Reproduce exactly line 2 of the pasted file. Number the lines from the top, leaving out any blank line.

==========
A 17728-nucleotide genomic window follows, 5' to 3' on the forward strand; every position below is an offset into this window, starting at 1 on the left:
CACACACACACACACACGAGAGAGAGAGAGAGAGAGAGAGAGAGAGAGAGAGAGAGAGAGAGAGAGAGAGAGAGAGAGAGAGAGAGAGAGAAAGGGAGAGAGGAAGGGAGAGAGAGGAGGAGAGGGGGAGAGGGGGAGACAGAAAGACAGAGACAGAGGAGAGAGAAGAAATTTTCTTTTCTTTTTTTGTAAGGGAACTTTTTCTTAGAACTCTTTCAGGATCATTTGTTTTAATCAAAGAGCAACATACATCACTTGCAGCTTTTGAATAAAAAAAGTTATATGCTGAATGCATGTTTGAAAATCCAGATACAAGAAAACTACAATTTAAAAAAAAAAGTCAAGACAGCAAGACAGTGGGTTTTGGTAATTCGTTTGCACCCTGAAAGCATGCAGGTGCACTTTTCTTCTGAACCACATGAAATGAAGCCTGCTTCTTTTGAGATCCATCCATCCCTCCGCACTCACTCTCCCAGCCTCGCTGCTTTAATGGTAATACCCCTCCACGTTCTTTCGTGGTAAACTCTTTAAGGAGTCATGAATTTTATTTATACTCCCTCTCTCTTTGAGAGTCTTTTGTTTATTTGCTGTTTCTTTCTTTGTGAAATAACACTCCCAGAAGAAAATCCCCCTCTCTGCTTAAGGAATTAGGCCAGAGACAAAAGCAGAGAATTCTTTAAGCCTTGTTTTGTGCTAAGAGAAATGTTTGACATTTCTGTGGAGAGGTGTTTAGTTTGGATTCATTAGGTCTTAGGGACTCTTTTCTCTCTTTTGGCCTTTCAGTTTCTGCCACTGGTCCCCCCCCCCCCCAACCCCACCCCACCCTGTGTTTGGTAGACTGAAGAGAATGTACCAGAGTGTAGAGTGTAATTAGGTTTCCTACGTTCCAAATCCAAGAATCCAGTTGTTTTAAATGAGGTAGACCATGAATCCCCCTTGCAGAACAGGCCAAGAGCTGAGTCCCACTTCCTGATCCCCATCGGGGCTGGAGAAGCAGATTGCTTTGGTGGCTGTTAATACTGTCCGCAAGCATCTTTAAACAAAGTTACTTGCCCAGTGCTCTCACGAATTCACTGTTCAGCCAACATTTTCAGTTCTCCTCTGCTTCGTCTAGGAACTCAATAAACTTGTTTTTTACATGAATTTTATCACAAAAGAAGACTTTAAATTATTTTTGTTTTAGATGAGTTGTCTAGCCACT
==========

CACACACACACACACACGAGAGAGAGAGAGAGAGAGAGAGAGAGAGAGAGAGAGAGAGAGAGAGAGAGAGAGAGAGAGAGAGAGAGAGAGAAAGGGAGAGAGGAAGGGAGAGAGAGGAGGAGAGGGGGAGAGGGGGAGACAGAAAGACAGAGACAGAGGAGAGAGAAGAAATTTTCTTTTCTTTTTTTGTAAGGGAACTTTTTCTTAGAACTCTTTCAGGATCATTTGTTTTAATCAAAGAGCAACATACATCACTTGCAGCTTTTGAATAAAAAAAGTTATATGCTGAATGCATGTTTGAAAATCCAGATACAAGAAAACTACAATTTAAAAAAAAAAGTCAAGACAGCAAGACAGTGGGTTTTGGTAATTCGTTTGCACCCTGAAAGCATGCAGGTGCACTTTTCTTCTGAACCACATGAAATGAAGCCTGCTTCTTTTGAGATCCATCCATCCCTCCGCACTCACTCTCCCAGCCTCGCTGCTTTAATGGTAATACCCCTCCACGTTCTTTCGTGGTAAACTCTTTAAGGAGTCATGAATTTTATTTATACTCCCTCTCTCTTTGAGAGTCTTTTGTTTATTTGCTGTTTCTTTCTTTGTGAAATAACACTCCCAGAAGAAAATCCCCCTCTCTGCTTAAGGAATTAGGCCAGAGACAAAAGCAGAGAATTCTTTAAGCCTTGTTTTGTGCTAAGAGAAATGTTTGACATTTCTGTGGAGAGGTGTTTAGTTTGGATTCATTAGGTCTTAGGGACTCTTTTCTCTCTTTTGGCCTTTCAGTTTCTGCCACTGGTCCCCCCCCCCCCCAACCCCACCCCACCCTGTGTTTGGTAGACTGAAGAGAATGTACCAGAGTGTAGAGTGTAATTAGGTTTCCTACGTTCCAAATCCAAGAATCCAGTTGTTTTAAATGAGGTAGACCATGAATCCCCCTTGCAGAACAGGCCAAGAGCTGAGTCCCACTTCCTGATCCCCATCGGGGCTGGAGAAGCAGATTGCTTTGGTGGCTGTTAATACTGTCCGCAAGCATCTTTAAACAAAGTTACTTGCCCAGTGCTCTCACGAATTCACTGTTCAGCCAACATTTTCAGTTCTCCTCTGCTTCGTCTAGGAACTCAATAAACTTGTTTTTTACATGAATTTTATCACAAAAGAAGACTTTAAATTATTTTTGTTTTAGATGAGTTGTCTAGCCACT